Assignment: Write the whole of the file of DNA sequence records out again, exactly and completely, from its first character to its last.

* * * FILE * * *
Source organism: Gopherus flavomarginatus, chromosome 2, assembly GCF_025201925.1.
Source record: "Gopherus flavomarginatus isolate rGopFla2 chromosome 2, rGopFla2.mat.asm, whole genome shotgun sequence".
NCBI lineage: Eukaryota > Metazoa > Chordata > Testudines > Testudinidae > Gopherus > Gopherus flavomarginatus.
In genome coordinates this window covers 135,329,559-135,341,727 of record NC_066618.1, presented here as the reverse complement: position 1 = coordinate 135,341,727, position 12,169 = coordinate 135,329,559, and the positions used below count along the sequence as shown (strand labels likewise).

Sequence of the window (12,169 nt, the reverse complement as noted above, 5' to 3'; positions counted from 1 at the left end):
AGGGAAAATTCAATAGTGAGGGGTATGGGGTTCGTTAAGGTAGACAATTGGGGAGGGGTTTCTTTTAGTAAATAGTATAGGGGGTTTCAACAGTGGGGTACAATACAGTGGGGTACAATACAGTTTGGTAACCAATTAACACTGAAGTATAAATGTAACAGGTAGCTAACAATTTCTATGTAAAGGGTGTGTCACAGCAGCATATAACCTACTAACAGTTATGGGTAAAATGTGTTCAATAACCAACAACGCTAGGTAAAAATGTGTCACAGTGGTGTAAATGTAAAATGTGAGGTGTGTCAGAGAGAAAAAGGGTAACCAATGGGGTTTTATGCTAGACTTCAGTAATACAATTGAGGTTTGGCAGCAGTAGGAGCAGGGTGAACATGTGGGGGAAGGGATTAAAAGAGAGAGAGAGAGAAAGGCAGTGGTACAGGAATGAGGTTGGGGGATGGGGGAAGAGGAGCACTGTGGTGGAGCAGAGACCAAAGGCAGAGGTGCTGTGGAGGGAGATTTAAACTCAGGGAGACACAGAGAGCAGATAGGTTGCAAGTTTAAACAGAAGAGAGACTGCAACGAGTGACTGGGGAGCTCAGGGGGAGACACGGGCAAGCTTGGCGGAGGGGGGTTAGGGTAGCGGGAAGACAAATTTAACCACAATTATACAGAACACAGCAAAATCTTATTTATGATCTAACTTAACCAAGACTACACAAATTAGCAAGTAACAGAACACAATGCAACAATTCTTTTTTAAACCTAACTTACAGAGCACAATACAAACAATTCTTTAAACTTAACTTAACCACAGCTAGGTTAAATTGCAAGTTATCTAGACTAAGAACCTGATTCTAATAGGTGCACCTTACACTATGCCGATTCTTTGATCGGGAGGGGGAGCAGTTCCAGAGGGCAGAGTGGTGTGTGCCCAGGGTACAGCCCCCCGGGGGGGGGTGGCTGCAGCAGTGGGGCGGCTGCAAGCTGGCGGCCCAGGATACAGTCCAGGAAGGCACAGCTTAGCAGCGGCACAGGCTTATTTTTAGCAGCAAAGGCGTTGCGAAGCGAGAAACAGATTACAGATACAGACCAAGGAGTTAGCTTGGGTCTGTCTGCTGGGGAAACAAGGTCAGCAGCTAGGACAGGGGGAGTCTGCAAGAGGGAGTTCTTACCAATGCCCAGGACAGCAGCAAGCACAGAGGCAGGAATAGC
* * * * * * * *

Source organism: Gopherus flavomarginatus, chromosome 2, assembly GCF_025201925.1.
Source record: "Gopherus flavomarginatus isolate rGopFla2 chromosome 2, rGopFla2.mat.asm, whole genome shotgun sequence".
NCBI lineage: Eukaryota > Metazoa > Chordata > Testudines > Testudinidae > Gopherus > Gopherus flavomarginatus.
In genome coordinates this window covers 135,329,559-135,341,727 of record NC_066618.1, presented here as the reverse complement: position 1 = coordinate 135,341,727, position 12,169 = coordinate 135,329,559, and the positions used below count along the sequence as shown (strand labels likewise).

Sequence of the window (12,169 nt, the reverse complement as noted above, 5' to 3'; positions counted from 1 at the left end):
AGGGAAAATTCAATAGTGAGGGGTATGGGGTTCGTTAAGGTAGACAATTGGGGAGGGGTTTCTTTTAGTAAATAGTATAGGGGGTTTCAACAGTGGGGTACAATACAGTGGGGTACAATACAGTTTGGTAACCAATTAACACTGAAGTATAAATGTAACAGGTAGCTAACAATTTCTATGTAAAGGGTGTGTCACAGCAGCATATAACCTACTAACAGTTATGGGTAAAATGTGTTCAATAACCAACAACGCTAGGTAAAAATGTGTCACAGTGGTGTAAATGTAAAATGTGAGGTGTGTCAGAGAGAAAAAGGGTAACCAATGGGGTTTTATGCTAGACTTCAGTAATACAATTGAGGTTTGGCAGCAGTAGGAGCAGGGTGAACATGTGGGGGAAGGGATTAAAAGAGAGAGAGAGAGAAAGGCAGTGGTACAGGAATGAGGTTGGGGGATGGGGGAAGAGGAGCACTGTGGTGGAGCAGAGACCAAAGGCAGAGGTGCTGTGGAGGGAGATTTAAACTCAGGGAGACACAGAGAGCAGATAGGTTGCAAGTTTAAACAGAAGAGAGACTGCAACGAGTGACTGGGGAGCTCAGGGGGAGACACGGGCAAGCTTGGCGGAGGGGGGTTAGGGTAGCGGGAAGACAAATTTAACCACAATTATACAGAACACAGCAAAATCTTATTTATGATCTAACTTAACCAAGACTACACAAATTAGCAAGTAACAGAACACAATGCAACAATTCTTTTTTAAACCTAACTTACAGAGCACAATACAAACAATTCTTTAAACTTAACTTAACCACAGCTAGGTTAAATTGCAAGTTATCTAGACTAAGAACCTGATTCTAATAGGTGCACCTTACACTATGCCGATTCTTTGATCGGGAGGGGGAGCAGTTCCAGAGGGCAGAGTGGTGTGTGCCCAGGGTACAGCCCCCCGGGGGGGGGTGGCTGCAGCAGTGGGGCGGCTGCAAGCTGGCGGCCCAGGATACAGTCCAGGAAGGCACAGCTTAGCAGCGGCACAGGCTTATTTTTAGCAGCAAAGGCGTTGCGAAGCGAGAAACAGATTACAGATACAGACCAAGGAGTTAGCTTGGGTCTGTCTGCTGGGGAAACAAGGTCAGCAGCTAGGACAGGGGGAGTCTGCAAGAGGGAGTTCTTACCAATGCCCAGGACAGCAGCAAGCACAGAGGCAGGAATAGC